India rejects Pakistan’s objections over hydro projects
India has rejected Pakistan’s objections to the Pakal Dul and Lower Kalnai hydropower projects in Jammu and Kashmir and said both of them comply with the provisions of the Indus Waters Treaty of 1960.
This was conveyed to the Pakistani side during a two-day meeting of the permanent Indus commission that concluded in the Indian capital on Wednesday. This was the first meeting of the commission in more than two-and-half years.
Pakistan has for long objected to the construction of the Pakal Dul and Lower Kalnai projects on tributaries of the Chenab river, saying their designs are not in line with the treaty.
“Discussions continued on designs of…Pakal Dul (1,000 MW) and Lower Kalnai (48 MW). Indian side held that these projects are fully compliant with the provisions of the [Indus Waters] Treaty and provided technical data in support of its position,” said a statement issued by the external affairs ministry.
The Pakal Dul project is being built on Marusadar river, a tributary of the Chenab in Kishtwar district. Lower Kalnai is being built on another tributary of the same river.
The Pakistani side also requested that India should share information on the design of other hydropower projects being planned. The Indian side “assured that the information will be supplied as and when required to be supplied under the provisions of the Treaty”, the statement said.
The statement described the meeting as “cordial manner” and said India’s Indus water commissioner Pradeep Kumar Saxena and his Pakistani counterpart Mehr Ali Shah “reaffirmed their commitment to interact more frequently in an attempt to resolve the issues by bilateral discussions under the Treaty”.
The two sides also agreed to hold the next meeting of the permanent Indus commission in Pakistan on mutually convenient dates.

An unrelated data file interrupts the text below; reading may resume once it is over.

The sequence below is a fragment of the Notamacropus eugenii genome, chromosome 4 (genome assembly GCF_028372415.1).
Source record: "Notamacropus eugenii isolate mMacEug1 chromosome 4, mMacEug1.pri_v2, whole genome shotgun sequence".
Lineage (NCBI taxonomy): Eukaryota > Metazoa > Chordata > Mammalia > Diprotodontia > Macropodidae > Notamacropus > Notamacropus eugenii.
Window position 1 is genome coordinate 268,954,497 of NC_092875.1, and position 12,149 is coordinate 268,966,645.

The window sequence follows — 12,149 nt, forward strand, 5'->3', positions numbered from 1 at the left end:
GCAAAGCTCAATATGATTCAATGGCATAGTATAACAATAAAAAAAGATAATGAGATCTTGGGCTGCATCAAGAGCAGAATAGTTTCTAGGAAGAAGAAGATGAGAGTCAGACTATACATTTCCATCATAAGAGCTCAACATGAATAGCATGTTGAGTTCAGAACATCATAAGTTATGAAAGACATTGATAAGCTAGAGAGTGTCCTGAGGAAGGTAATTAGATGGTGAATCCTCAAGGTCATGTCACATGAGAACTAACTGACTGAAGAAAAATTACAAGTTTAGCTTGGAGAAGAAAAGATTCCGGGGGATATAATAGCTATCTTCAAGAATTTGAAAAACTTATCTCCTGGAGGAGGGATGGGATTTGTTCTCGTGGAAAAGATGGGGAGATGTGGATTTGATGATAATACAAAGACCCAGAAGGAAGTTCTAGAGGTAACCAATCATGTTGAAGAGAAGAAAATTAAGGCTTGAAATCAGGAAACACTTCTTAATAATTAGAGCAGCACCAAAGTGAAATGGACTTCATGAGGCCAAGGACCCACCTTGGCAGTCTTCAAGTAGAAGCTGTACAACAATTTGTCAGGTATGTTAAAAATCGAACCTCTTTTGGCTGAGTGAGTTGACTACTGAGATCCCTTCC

The treaty specifies that the waters of the three eastern rivers (Ravi, Beas and Sutlej) have been allocated exclusively to India. The western rivers (Indus, Chenab and Jhelum) are allocated to Pakistan, with India given rights such as agriculture, navigation, domestic use and unrestricted rights to develop hydroelectric power projects within the specified parameters of design and operations.
Under the provisions of the Indus Waters Treaty, which was brokered by the World Bank and signed by the two countries in 1960, the two commissioners are required to meet at least once a year, alternately in India and Pakistan.
The last meeting of the permanent Indus commission was held in Lahore in August 2018. The current talks were held against the backdrop of a thaw in bilateral ties, which had taken a hit after the 2019 Pulwama suicide bombing.
The meeting wasn’t held last year due to the Covid-19 pandemic.
Last month, the Indian and Pakistani militaries recommitted themselves to the 2003 ceasefire on the Line of Control (LoC) in Jammu and Kashmir, raising hopes for further improvements in bilateral relations.